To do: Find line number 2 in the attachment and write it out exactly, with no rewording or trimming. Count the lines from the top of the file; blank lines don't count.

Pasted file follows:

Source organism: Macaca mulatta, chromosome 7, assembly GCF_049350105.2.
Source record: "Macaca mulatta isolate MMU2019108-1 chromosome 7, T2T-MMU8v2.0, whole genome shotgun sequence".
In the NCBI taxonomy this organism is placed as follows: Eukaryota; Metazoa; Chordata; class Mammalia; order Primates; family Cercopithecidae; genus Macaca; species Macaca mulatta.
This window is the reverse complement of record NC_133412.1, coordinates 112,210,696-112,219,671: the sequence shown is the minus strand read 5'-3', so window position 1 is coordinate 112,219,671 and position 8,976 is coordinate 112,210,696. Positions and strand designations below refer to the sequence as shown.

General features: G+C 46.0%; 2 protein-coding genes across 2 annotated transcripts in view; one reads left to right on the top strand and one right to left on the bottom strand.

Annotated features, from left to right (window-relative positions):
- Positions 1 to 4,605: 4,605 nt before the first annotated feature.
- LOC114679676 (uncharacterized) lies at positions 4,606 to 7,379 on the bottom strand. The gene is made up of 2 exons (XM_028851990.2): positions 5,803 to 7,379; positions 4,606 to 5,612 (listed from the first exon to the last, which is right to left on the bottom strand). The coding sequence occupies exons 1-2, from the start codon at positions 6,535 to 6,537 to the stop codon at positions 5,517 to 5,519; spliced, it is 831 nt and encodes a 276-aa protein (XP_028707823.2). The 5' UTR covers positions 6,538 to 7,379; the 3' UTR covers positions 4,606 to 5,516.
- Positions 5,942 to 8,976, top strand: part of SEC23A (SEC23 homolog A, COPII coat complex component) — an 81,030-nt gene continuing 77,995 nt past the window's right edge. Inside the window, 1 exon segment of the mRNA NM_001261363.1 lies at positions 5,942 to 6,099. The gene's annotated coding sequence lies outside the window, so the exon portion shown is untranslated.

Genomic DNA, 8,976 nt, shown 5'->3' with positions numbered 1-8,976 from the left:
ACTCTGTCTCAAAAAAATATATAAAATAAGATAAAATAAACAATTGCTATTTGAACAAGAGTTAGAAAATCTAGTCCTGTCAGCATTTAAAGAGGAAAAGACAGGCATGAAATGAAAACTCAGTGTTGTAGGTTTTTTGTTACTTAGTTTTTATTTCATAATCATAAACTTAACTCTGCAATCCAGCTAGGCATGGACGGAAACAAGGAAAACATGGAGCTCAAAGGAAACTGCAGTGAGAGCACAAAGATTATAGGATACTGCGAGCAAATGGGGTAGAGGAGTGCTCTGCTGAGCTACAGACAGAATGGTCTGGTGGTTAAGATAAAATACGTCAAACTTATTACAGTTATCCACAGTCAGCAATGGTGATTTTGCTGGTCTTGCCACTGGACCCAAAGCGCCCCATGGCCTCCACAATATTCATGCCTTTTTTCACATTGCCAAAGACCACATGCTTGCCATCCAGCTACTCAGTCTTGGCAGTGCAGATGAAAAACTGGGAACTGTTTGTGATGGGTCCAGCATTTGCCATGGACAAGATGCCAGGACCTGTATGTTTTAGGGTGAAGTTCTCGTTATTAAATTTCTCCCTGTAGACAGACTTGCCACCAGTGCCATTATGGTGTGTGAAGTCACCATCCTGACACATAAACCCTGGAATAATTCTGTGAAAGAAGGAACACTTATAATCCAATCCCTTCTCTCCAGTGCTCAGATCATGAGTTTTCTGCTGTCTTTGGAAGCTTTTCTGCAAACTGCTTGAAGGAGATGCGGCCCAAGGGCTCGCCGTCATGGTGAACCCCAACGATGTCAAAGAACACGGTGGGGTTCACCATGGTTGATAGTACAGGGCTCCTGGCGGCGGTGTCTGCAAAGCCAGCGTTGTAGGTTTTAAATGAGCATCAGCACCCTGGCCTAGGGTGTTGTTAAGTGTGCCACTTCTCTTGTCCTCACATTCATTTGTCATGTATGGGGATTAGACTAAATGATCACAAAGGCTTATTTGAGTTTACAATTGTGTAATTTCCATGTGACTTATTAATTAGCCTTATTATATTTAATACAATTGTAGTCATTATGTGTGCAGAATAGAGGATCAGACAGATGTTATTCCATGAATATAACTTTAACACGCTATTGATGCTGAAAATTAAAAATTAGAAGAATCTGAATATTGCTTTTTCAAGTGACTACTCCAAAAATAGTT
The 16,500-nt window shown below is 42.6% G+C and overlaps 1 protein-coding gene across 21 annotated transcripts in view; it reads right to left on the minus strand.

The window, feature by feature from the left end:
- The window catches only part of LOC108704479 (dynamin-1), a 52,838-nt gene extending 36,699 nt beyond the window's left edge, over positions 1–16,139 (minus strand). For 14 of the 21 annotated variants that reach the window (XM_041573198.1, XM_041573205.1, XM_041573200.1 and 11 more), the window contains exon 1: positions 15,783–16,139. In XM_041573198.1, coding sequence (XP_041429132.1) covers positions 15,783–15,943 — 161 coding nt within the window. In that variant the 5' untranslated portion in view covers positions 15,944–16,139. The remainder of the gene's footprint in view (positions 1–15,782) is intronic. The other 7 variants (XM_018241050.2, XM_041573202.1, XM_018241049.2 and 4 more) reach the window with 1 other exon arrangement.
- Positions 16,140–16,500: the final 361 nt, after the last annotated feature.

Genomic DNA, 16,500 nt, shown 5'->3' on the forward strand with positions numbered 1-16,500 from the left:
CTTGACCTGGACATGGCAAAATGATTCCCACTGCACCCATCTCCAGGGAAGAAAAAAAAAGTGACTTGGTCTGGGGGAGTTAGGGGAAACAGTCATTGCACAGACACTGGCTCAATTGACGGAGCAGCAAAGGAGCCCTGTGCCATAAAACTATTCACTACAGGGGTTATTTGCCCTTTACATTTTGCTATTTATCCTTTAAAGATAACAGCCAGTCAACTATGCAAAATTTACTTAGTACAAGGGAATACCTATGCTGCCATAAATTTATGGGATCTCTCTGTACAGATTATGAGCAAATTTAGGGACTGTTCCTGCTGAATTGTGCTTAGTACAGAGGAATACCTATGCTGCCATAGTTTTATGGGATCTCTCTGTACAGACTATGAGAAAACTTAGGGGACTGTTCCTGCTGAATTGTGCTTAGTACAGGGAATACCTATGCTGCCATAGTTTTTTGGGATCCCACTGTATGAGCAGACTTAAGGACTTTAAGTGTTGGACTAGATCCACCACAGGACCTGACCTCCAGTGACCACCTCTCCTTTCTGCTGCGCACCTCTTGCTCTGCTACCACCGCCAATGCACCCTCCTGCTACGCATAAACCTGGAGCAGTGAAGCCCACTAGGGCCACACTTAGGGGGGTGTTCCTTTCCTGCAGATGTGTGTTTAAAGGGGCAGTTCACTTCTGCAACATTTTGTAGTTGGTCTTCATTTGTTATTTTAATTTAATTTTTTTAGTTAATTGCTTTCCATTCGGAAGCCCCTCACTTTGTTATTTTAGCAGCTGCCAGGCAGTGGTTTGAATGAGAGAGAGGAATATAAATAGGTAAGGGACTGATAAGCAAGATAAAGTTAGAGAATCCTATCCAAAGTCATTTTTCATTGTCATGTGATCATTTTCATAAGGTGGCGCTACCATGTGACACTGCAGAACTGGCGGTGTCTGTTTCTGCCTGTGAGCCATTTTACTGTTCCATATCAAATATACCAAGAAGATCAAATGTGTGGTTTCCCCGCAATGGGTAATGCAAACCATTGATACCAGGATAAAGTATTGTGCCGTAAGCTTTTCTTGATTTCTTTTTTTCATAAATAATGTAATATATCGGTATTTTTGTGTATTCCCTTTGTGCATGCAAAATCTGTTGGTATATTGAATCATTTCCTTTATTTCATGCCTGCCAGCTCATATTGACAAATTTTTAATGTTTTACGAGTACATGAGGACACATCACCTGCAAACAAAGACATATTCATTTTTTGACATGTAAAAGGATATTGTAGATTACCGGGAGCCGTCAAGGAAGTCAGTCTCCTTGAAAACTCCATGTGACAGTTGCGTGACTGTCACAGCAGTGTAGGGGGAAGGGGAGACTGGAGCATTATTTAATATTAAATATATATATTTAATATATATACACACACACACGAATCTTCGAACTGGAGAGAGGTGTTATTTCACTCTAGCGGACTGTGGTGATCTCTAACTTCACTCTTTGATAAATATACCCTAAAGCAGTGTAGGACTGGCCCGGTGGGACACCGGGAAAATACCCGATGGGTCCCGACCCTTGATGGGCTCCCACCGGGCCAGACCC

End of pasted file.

Source record: "Macaca mulatta isolate MMU2019108-1 chromosome 7, T2T-MMU8v2.0, whole genome shotgun sequence".